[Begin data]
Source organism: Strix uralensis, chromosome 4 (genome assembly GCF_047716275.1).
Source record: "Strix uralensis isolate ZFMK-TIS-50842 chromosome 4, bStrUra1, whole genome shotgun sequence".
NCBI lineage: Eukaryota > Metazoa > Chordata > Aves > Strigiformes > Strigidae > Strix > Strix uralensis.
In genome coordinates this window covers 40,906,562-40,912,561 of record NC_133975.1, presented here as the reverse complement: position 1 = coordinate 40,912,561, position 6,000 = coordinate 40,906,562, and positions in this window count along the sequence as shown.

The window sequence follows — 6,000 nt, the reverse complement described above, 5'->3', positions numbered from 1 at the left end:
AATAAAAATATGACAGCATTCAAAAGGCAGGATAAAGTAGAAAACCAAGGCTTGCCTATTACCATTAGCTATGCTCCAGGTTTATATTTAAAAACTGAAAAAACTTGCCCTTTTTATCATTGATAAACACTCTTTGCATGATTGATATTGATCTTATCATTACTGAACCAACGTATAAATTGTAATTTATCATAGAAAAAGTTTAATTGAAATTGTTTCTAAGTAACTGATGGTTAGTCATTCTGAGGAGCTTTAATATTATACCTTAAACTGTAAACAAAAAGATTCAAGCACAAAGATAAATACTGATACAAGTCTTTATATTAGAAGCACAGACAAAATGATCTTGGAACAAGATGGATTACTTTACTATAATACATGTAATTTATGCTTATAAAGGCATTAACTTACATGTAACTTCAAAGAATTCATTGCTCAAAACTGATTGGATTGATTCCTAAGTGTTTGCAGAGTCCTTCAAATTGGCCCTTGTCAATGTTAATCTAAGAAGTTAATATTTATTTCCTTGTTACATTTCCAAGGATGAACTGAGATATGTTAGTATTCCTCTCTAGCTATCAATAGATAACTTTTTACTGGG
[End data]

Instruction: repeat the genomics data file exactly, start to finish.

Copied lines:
Source organism: Strix uralensis, chromosome 4 (genome assembly GCF_047716275.1).
Source record: "Strix uralensis isolate ZFMK-TIS-50842 chromosome 4, bStrUra1, whole genome shotgun sequence".
NCBI lineage: Eukaryota > Metazoa > Chordata > Aves > Strigiformes > Strigidae > Strix > Strix uralensis.
In genome coordinates this window covers 40,906,562-40,912,561 of record NC_133975.1, presented here as the reverse complement: position 1 = coordinate 40,912,561, position 6,000 = coordinate 40,906,562, and positions in this window count along the sequence as shown.

The window sequence follows — 6,000 nt, the reverse complement described above, 5'->3', positions numbered from 1 at the left end:
AATAAAAATATGACAGCATTCAAAAGGCAGGATAAAGTAGAAAACCAAGGCTTGCCTATTACCATTAGCTATGCTCCAGGTTTATATTTAAAAACTGAAAAAACTTGCCCTTTTTATCATTGATAAACACTCTTTGCATGATTGATATTGATCTTATCATTACTGAACCAACGTATAAATTGTAATTTATCATAGAAAAAGTTTAATTGAAATTGTTTCTAAGTAACTGATGGTTAGTCATTCTGAGGAGCTTTAATATTATACCTTAAACTGTAAACAAAAAGATTCAAGCACAAAGATAAATACTGATACAAGTCTTTATATTAGAAGCACAGACAAAATGATCTTGGAACAAGATGGATTACTTTACTATAATACATGTAATTTATGCTTATAAAGGCATTAACTTACATGTAACTTCAAAGAATTCATTGCTCAAAACTGATTGGATTGATTCCTAAGTGTTTGCAGAGTCCTTCAAATTGGCCCTTGTCAATGTTAATCTAAGAAGTTAATATTTATTTCCTTGTTACATTTCCAAGGATGAACTGAGATATGTTAGTATTCCTCTCTAGCTATCAATAGATAACTTTTTACTGGG